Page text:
Ocd over needles

  1. Hey all. Started nursing placements last week and have been doing BM's and insulin injections in the arm. Having EXTREME concerns over being stuck by needles. As in when i take off gloves and inspect hands if i see as much as one red mark or scratch i feel ill to the point of being physically sick.

    Questions.

    If i was to stick myself with a sub cut needle used to inject insulin whats the odds of hiv transmission?
    Secondly, is there a way to get over the fear?
    Thirdly, if a stick or scratch were to happen through gloves would i feel it???
  2. Visit Allybee23 profile page

    About Allybee23

    Joined: Jul '18; Posts: 8; Likes: 3

    10 Comments

  3. by   Ruby Vee
    Nothing wrong with being a little bit scared of needles -- that is what keeps you from being complacent. I used to be scared to death of giving injections. I got over it, mostly with time and experience. Wear your gloves, be careful with the needles and try to calm down a bit about the whole nursing placement thing. My first guess is that you're just anxious about the new role. If you're still having fears like this in a couple of weeks, you might try seeing a counselor to see what they make of it.
  4. by   Allybee23
    Thanks for advice

    Only concern is everytime I've done an injection and looked at my hands after i always find red marks and little dots which look like punctures but I'm always 99% sure I've done it safely.
    Just concerned i could hurt myself through gloves and not be aware
  5. by   Wuzzie
    Quote from Allybee23
    Just concerned i could hurt myself through gloves and not be aware
    Oh you'll know. Trust me.
  6. by   AJJKRN
    Quote from Wuzzie
    Oh you'll know. Trust me.
    Yep, it will hurt! (At least mine all have anyways...)
  7. by   Allybee23
    Thanks all. And am i right that a safety lancet will only fire once? So if i carried it to sharps box after use it can't have got me? Thanks.
  8. by   cayenne06
    I've never had a dirty needle stick, but i've poked myself a few times and it does hurt, plus you will almost invariable see some blood at the site. And overall the risk of contracting a blood born pathogen from a SQ needle stick is very low, plus there is post-exposure prophylaxis. I take care of HIV pos patients all the time, including giving injections and getting up close and personal with all sorts of high-risk body fluids. It doesn't concern me at all, and i don't do anything differently in terms of precautions.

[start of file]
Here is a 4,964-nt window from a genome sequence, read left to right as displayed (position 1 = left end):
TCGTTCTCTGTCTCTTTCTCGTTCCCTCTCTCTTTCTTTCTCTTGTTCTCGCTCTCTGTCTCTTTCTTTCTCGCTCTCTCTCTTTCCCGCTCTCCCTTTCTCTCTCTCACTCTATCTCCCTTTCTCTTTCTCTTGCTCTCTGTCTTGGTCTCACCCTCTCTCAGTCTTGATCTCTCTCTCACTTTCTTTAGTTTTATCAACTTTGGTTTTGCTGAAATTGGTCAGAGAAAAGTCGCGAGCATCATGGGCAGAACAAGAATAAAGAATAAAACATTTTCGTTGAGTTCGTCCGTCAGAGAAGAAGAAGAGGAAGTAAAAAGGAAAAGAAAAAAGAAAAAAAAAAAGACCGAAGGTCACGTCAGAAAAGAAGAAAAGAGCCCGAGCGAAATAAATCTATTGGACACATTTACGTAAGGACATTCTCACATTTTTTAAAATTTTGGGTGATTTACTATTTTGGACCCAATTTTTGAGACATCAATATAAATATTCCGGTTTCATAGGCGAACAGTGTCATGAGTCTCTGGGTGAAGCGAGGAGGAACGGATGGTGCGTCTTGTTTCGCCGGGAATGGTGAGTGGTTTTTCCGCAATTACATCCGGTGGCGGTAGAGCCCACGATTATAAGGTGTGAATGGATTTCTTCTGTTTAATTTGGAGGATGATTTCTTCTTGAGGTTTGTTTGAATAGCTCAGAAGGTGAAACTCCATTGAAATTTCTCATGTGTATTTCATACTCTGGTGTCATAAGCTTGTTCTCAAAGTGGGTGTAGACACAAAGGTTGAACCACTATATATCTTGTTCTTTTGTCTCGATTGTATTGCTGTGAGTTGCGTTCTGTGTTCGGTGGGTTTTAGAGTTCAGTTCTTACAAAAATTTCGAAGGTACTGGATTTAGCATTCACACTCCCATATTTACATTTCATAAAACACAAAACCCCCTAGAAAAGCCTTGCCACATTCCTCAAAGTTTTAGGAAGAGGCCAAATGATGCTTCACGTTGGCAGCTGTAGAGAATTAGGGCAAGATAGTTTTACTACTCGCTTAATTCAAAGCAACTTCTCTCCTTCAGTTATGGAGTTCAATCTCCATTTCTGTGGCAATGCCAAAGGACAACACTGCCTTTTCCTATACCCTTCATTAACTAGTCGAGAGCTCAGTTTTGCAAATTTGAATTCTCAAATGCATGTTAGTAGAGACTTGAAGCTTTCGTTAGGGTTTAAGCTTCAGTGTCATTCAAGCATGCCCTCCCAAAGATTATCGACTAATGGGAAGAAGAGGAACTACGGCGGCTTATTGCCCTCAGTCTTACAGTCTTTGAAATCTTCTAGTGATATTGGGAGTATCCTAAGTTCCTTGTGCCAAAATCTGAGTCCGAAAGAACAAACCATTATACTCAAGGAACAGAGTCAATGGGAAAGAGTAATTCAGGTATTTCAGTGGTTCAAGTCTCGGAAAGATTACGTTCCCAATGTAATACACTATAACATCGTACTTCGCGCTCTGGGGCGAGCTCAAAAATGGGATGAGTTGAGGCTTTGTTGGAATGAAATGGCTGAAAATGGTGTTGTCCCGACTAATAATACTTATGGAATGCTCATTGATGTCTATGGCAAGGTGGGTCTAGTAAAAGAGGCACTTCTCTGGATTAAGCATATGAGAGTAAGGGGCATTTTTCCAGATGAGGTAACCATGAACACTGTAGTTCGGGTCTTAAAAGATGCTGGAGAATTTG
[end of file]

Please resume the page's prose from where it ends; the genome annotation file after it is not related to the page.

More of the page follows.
Just so you know, if you have an HIV pos patient who is established on medication with a consistently undetectable viral load, you are NOT at risk of HIV infection.
  9. by   Silverdragon102
    Most if not all nhs wards/units will have sharp containers at the bedside or within easy reach
  10. by   Allybee23
    Thank you. Had heard that about subcut injections but can i ask why? Is it due to the type of needle? Or the depth of the penetration being too shallow to reach the patients blood supply?

    Just always a concern that even being cautious it could catch me and I would br none the wiser. Had a few wee red marks on hands afterwards like the teeniest small mark, but thats pretty normal i guess with how often hands are used through day. I suppose you're right i would feel it as you're so switched on giving them and the minute i remove it i put on the safety guard. Just a bit wary i guess but hoping it passes.
  11. by   Silverdragon102
    Majority of injections I gave was subcutaneous. Anything intravenously would require a cannula to be institu
  12. by   GrumpyRN
    Does your trust not use safety needles? Mine does and they are an absolute pain to someone old fashioned like me but we must move with the times. I still give injections without gloves.

    I've been stuck a few times, you will absolutely know when you have been stuck - as said earlier, it hurts. Red marks are exactly that - red marks.

    In my area I would be more concerned about Hep B - easier to catch than HIV.

    Just follow the hospital policy and the systems you have been taught and use safety needles and you will be fine. As you are a student you will have access to all sorts of information - do a search and find out what the chances of catching anything are and also how HIV, Hep B, etc. are transmitted.

    I know it's easy for me to say but, relax, don't obsess about it, you will be fine.


    Edited to add; just noticed you said that you use the guards, good, keep that up.
    Last edit by GrumpyRN on Jul 17 : Reason: To add.

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